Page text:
“The things that will destroy America are prosperity-at-any-price, peace-at-any-price, safety-first instead of duty-first, the love of soft living, and the get-rich-quick theory of life.” – Theodore Roosevelt
Call it a midwestern bias, but to my mind the most important quality of the American spirit is the notion of “duty-first.” Moreover, the degree to which an individual embraces “duty-first” in his living is perhaps one of the greatest predictors of long-term success in his public and private life.
No matter where you are on the spectrum which spans duty-first and self-first, you can take steps now to ensure that your life serves to magnify and perpetuate all that is wonderful and true of your country. The formula is quite simple: do something today that you need to do but don’t want to do.
Once that becomes secondhand, take the next step: relinquish the temptation to judge that which you have to do. Judgment compromises your ability to do the right thing because it is the right thing to do, furthermore, it impairs your ability to discharge your primary duty: the ability to seek after and investigate the truth.
Duty is the price of living righteously, fulfillment is its wages.
5 thoughts on “Duty-First”
I had always thought the point to aim toward was making the final goal of self-first and duty-first the same goal, as in feeling that duties were enjoyable. Yet I think that your way of thinking gets to the heart of the matter in an easier way.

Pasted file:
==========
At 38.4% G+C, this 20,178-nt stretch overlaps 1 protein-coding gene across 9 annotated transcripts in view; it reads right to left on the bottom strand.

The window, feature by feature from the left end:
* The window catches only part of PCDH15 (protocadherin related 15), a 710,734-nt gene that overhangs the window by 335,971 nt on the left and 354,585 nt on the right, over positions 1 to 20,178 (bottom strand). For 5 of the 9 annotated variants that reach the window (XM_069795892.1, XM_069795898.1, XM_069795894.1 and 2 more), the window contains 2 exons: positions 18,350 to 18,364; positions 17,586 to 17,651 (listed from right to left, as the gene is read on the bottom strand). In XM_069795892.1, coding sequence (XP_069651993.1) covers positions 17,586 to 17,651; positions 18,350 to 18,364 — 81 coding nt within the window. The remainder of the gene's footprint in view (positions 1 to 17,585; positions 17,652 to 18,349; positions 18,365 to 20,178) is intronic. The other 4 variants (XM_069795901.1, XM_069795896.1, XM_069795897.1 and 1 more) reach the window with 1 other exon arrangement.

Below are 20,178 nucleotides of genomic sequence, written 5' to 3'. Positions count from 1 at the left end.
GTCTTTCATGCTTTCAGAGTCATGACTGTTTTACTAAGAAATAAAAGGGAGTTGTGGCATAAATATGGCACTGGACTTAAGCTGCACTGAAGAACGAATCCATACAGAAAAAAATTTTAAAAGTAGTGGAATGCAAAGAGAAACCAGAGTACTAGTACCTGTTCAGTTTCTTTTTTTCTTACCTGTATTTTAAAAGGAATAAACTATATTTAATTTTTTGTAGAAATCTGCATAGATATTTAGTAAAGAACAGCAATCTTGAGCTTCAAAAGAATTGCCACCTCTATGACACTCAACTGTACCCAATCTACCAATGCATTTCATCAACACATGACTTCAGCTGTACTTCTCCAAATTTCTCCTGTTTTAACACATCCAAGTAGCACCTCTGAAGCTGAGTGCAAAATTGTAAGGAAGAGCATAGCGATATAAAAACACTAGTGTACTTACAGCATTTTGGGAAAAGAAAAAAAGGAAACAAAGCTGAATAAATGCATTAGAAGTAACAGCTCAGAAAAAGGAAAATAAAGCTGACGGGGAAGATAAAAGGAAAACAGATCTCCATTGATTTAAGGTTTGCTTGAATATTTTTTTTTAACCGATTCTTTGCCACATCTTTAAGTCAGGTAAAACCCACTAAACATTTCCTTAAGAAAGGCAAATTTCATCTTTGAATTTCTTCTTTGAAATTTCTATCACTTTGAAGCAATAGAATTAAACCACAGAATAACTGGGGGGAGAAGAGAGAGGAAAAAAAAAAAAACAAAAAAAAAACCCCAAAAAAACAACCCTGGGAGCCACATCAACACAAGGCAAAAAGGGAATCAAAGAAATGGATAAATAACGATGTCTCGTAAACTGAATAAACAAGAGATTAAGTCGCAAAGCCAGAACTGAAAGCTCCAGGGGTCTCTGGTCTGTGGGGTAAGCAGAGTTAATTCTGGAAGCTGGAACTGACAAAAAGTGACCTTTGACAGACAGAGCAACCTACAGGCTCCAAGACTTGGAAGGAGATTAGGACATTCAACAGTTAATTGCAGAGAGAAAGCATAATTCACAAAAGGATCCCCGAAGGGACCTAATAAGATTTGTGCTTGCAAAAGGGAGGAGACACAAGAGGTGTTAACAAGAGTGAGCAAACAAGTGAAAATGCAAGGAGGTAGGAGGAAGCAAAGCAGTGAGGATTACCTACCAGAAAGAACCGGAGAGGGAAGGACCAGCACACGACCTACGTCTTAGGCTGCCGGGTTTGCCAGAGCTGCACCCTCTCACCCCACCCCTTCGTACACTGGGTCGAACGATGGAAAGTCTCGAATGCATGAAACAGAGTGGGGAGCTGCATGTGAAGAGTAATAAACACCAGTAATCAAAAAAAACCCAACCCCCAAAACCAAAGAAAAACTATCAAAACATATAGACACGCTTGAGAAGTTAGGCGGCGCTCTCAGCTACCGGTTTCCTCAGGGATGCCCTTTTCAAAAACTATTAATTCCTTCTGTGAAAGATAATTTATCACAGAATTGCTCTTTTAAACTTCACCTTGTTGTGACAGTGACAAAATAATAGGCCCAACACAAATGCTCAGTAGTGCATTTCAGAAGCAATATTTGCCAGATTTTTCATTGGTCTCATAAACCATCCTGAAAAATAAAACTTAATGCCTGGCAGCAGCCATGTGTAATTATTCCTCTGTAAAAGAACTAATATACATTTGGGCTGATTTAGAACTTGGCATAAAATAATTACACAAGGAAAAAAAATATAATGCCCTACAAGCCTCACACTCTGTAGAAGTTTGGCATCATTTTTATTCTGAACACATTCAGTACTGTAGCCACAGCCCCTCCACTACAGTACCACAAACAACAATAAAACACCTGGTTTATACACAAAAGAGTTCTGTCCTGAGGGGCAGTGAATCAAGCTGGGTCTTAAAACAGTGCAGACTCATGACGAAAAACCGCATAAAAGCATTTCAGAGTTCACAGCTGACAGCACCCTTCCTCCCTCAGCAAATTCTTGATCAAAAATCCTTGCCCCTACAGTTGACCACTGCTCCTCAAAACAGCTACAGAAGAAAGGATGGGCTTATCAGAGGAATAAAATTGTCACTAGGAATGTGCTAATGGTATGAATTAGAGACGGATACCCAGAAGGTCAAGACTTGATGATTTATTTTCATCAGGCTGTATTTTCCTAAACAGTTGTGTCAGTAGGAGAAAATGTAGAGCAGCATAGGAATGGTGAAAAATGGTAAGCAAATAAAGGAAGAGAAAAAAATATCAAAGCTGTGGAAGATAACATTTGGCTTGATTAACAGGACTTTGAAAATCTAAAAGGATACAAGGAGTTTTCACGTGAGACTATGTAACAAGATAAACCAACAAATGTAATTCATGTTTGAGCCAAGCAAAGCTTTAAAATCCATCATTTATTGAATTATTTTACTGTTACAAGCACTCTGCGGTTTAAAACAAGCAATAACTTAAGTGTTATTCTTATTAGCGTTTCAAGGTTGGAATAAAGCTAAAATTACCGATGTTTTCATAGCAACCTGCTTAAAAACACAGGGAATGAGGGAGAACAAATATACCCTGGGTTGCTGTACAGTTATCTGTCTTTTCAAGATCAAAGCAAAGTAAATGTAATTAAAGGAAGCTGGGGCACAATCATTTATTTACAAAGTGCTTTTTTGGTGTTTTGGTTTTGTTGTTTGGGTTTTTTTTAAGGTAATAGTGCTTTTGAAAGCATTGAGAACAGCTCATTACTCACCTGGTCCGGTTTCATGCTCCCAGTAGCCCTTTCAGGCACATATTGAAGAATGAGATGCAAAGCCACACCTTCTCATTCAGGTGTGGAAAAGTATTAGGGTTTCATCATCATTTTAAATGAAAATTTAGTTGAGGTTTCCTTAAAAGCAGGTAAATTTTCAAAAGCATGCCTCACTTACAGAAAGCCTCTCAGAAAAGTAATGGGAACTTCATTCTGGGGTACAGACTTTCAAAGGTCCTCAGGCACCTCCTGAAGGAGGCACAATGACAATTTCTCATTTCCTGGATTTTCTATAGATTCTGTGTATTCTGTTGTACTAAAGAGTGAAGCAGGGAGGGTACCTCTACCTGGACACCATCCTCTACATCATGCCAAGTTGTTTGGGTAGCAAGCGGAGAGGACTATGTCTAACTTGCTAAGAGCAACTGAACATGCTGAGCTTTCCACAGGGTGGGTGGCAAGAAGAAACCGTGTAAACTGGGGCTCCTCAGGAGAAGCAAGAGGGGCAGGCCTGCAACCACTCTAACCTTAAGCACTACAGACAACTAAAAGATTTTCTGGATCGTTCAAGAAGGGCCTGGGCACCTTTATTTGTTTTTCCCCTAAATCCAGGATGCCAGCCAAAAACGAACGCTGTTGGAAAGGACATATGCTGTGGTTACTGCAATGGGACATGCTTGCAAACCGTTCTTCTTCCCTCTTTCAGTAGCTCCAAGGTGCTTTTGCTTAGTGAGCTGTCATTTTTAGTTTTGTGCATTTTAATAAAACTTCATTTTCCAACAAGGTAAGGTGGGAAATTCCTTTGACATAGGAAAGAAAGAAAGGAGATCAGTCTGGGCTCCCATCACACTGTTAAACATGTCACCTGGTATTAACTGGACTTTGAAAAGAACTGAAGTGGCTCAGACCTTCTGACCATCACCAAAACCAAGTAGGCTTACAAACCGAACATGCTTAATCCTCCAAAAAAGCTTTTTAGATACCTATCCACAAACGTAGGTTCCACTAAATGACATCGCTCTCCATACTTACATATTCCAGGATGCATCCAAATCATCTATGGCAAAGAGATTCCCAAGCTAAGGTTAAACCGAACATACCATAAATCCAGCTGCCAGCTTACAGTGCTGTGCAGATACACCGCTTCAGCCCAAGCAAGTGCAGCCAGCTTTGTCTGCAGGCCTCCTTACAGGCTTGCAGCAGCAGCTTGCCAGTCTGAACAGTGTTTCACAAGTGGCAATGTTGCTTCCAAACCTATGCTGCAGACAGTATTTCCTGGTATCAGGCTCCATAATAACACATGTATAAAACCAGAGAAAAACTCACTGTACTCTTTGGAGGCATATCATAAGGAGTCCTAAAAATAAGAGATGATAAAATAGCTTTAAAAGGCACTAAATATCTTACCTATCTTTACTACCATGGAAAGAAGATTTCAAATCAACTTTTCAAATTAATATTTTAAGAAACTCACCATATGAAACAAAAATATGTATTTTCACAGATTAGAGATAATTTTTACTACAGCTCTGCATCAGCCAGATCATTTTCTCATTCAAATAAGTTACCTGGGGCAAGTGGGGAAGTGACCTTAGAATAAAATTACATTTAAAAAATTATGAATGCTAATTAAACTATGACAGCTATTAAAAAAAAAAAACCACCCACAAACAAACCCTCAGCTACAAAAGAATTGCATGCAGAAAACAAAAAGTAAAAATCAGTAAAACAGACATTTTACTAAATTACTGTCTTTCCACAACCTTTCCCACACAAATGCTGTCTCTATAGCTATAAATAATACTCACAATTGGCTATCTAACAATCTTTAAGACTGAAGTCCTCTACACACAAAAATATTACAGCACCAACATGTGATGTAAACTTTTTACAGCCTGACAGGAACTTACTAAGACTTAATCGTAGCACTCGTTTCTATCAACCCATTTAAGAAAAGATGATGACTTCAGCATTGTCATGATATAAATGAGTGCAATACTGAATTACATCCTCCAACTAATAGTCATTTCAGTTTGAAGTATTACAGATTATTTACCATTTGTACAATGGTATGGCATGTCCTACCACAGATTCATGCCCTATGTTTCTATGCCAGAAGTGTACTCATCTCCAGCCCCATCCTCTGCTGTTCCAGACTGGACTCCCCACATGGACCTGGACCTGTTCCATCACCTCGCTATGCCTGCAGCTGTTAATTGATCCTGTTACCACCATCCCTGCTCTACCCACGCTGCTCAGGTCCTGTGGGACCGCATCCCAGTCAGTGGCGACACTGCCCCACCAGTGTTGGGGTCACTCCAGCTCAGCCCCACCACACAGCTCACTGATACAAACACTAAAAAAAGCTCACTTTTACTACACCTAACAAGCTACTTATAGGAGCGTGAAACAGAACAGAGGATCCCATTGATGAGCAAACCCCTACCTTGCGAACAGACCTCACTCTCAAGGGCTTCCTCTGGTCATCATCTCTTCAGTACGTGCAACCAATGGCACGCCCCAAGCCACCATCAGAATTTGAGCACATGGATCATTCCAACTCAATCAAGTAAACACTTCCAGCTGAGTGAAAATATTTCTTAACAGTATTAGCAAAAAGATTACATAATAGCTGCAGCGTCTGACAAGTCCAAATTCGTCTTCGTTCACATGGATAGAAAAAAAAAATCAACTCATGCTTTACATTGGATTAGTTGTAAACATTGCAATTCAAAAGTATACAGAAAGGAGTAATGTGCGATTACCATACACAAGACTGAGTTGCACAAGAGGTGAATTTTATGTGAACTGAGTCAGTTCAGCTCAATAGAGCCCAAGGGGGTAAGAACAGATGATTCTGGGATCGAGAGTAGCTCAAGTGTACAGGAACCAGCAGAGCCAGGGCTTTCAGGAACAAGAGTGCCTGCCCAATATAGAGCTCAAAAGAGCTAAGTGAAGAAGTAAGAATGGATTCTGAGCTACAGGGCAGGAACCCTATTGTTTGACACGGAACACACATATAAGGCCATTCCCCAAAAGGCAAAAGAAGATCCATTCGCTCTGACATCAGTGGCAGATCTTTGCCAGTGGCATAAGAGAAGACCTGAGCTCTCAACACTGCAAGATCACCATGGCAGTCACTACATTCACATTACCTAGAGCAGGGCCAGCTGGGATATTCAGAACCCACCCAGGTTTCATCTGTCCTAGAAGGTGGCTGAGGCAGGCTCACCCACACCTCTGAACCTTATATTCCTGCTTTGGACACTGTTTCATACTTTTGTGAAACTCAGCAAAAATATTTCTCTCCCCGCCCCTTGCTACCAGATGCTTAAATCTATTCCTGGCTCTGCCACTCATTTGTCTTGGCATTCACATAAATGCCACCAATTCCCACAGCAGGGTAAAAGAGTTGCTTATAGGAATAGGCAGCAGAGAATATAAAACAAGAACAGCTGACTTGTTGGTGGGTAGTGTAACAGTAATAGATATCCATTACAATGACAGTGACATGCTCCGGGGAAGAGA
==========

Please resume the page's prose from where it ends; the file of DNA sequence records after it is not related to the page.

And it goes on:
Doing your duties first no matter how you feel takes all of the wiggle room out of it mentally. If it is a duty, it gets done first. Relinquishing judgement rather than trying to make duties “fun” is where I really see the difference in your approach. What is important about a task is not how it makes the doer feel, but the task itself.
Excellent subject. I think another way to phrase this is “work ethic”. Willing to do our duty doesn’t have to feel arduous or slavish. As you have the experience of the satisfaction of completing something or a job well done you realize it is another form of currency. Chasing the experience of being free from responsibilty is an opiate as powerful as any substance; it dulls the keen sense of ability and the pride and joy of accomplishment. It robs us of our dignity and power.
wonderfully put, thank you!
I really enjoyed this morning’s post.